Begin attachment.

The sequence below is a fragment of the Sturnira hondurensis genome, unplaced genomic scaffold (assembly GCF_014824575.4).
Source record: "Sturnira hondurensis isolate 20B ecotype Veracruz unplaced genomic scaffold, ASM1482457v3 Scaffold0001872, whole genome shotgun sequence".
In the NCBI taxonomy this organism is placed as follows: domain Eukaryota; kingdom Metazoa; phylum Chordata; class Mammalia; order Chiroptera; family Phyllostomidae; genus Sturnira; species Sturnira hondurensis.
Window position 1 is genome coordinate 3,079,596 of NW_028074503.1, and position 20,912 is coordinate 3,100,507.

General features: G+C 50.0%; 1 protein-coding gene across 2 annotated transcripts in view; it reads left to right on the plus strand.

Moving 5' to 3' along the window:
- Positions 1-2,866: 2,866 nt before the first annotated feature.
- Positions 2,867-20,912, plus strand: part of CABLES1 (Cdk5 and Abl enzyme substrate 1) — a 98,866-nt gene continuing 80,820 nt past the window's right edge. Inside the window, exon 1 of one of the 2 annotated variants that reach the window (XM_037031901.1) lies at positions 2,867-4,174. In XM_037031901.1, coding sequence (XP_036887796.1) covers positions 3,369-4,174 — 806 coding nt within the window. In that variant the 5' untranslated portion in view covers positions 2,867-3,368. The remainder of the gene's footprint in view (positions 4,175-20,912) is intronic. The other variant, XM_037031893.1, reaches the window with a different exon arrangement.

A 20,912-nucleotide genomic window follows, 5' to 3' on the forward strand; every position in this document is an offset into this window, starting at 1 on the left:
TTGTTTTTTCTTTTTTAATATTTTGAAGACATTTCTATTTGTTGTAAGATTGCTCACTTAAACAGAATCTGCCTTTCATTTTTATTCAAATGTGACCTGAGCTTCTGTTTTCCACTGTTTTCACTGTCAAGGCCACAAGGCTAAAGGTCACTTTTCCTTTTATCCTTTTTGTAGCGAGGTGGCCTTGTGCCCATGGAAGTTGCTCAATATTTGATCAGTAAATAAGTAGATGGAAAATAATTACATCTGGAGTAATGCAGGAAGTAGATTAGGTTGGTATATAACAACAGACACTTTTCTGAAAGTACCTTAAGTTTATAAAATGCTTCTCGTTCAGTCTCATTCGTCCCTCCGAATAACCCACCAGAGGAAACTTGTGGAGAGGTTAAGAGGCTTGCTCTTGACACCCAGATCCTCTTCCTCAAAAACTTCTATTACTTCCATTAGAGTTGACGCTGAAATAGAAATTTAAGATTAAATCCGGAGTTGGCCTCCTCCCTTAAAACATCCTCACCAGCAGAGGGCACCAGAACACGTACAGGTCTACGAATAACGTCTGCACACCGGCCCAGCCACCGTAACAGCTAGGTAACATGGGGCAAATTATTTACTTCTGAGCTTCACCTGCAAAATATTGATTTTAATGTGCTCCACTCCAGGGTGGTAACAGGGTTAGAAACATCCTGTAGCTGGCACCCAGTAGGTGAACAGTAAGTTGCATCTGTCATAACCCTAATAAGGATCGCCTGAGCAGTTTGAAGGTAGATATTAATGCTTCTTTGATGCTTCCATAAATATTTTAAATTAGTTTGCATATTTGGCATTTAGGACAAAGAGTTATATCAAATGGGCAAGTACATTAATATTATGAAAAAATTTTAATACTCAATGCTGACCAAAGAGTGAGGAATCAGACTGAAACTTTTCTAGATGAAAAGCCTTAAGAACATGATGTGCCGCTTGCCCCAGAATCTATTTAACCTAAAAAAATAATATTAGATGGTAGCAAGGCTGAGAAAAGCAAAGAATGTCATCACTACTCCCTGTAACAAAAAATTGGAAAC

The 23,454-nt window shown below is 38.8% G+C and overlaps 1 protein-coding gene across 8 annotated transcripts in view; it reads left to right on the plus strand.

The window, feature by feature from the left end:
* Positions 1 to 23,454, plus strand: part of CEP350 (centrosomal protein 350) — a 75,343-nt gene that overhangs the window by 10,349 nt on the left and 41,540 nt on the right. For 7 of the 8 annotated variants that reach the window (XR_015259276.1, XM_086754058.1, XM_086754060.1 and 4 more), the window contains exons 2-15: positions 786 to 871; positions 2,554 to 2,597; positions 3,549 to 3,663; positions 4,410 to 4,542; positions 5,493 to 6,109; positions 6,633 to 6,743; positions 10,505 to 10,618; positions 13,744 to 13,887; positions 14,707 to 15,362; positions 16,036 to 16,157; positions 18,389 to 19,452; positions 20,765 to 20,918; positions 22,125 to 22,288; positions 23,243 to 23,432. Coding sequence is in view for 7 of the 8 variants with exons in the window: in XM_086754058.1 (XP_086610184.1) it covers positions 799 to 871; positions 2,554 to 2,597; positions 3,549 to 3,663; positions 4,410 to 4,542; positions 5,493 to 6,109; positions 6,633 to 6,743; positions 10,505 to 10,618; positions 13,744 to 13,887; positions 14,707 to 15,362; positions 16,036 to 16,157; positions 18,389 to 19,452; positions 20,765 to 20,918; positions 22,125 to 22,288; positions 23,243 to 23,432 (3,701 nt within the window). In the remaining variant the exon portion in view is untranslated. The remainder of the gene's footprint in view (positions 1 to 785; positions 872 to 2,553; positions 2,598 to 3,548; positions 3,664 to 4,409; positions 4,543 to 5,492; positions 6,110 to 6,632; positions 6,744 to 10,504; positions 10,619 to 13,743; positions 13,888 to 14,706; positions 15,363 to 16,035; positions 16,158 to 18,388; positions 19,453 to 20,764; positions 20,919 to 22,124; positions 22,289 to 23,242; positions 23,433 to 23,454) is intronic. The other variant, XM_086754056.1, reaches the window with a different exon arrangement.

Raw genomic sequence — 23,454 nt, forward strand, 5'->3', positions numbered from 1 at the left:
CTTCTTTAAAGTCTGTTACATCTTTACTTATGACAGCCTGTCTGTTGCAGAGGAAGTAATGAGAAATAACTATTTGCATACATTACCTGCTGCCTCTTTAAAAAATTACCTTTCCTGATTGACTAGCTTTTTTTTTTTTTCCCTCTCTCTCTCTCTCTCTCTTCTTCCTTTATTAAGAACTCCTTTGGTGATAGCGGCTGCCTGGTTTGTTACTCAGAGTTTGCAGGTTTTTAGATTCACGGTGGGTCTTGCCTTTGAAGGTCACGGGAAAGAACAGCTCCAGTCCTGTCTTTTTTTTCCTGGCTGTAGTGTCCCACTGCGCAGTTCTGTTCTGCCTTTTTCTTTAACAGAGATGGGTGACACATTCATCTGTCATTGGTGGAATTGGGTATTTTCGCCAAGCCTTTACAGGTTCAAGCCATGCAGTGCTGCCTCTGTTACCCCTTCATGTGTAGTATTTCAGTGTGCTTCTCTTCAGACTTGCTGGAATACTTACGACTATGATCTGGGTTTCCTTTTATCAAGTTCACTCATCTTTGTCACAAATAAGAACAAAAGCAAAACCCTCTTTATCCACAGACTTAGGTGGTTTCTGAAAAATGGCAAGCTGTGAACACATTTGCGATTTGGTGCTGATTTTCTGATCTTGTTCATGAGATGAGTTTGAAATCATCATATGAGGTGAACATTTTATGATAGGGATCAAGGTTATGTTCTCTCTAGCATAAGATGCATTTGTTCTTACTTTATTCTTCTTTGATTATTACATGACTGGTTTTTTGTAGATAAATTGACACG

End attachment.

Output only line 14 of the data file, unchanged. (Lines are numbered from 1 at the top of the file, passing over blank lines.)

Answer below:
Raw genomic sequence — 23,454 nt, forward strand, 5'->3', positions numbered from 1 at the left: